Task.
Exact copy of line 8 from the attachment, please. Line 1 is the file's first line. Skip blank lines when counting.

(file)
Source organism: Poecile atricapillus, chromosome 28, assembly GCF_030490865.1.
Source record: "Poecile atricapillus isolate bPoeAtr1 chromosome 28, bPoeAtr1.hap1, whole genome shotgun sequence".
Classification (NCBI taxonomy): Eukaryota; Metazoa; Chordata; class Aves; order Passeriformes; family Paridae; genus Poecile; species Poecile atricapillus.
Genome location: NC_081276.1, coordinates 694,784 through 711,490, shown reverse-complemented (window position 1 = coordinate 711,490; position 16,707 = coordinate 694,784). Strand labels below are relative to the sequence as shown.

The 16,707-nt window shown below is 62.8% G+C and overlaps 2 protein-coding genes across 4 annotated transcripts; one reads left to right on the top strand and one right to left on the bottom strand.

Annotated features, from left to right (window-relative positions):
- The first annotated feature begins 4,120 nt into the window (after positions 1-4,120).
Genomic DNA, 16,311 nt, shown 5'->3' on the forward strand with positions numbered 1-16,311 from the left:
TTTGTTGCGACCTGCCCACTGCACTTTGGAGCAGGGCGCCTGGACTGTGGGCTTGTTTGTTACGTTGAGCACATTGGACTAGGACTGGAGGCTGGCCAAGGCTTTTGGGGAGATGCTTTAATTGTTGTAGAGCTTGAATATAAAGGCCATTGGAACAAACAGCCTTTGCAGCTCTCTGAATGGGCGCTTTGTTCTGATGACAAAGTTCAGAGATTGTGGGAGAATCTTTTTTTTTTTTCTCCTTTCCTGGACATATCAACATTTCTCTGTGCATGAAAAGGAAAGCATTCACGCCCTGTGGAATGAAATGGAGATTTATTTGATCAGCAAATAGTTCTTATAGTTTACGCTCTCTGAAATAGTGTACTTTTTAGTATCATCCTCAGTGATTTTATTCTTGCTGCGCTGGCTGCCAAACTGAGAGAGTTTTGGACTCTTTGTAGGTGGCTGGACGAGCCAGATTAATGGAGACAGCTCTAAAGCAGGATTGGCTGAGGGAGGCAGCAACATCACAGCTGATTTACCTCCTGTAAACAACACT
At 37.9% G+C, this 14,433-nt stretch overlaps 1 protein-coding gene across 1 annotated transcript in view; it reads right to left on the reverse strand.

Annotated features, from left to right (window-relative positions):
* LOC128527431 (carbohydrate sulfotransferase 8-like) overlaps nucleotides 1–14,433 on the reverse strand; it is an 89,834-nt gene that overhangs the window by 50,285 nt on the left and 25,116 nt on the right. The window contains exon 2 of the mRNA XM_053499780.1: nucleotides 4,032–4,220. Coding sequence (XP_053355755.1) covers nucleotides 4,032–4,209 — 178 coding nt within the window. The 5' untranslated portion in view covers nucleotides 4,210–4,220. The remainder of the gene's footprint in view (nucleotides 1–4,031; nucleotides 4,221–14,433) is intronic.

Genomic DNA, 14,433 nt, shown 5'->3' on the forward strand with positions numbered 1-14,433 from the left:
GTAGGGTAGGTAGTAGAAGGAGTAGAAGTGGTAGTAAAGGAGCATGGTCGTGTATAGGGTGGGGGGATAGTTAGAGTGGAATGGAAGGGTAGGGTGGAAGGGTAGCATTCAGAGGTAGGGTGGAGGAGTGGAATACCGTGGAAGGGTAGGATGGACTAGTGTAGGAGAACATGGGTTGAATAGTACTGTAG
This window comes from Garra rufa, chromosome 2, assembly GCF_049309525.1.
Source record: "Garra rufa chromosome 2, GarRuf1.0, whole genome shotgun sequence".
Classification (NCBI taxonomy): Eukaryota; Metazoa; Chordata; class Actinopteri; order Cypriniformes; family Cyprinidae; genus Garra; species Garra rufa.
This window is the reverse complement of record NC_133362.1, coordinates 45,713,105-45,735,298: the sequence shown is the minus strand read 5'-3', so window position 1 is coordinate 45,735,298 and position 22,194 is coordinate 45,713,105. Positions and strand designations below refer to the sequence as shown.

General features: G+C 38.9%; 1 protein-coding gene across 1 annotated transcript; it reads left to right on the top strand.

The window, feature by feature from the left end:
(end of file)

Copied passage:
Genomic DNA, 16,311 nt, shown 5'->3' on the forward strand with positions numbered 1-16,311 from the left: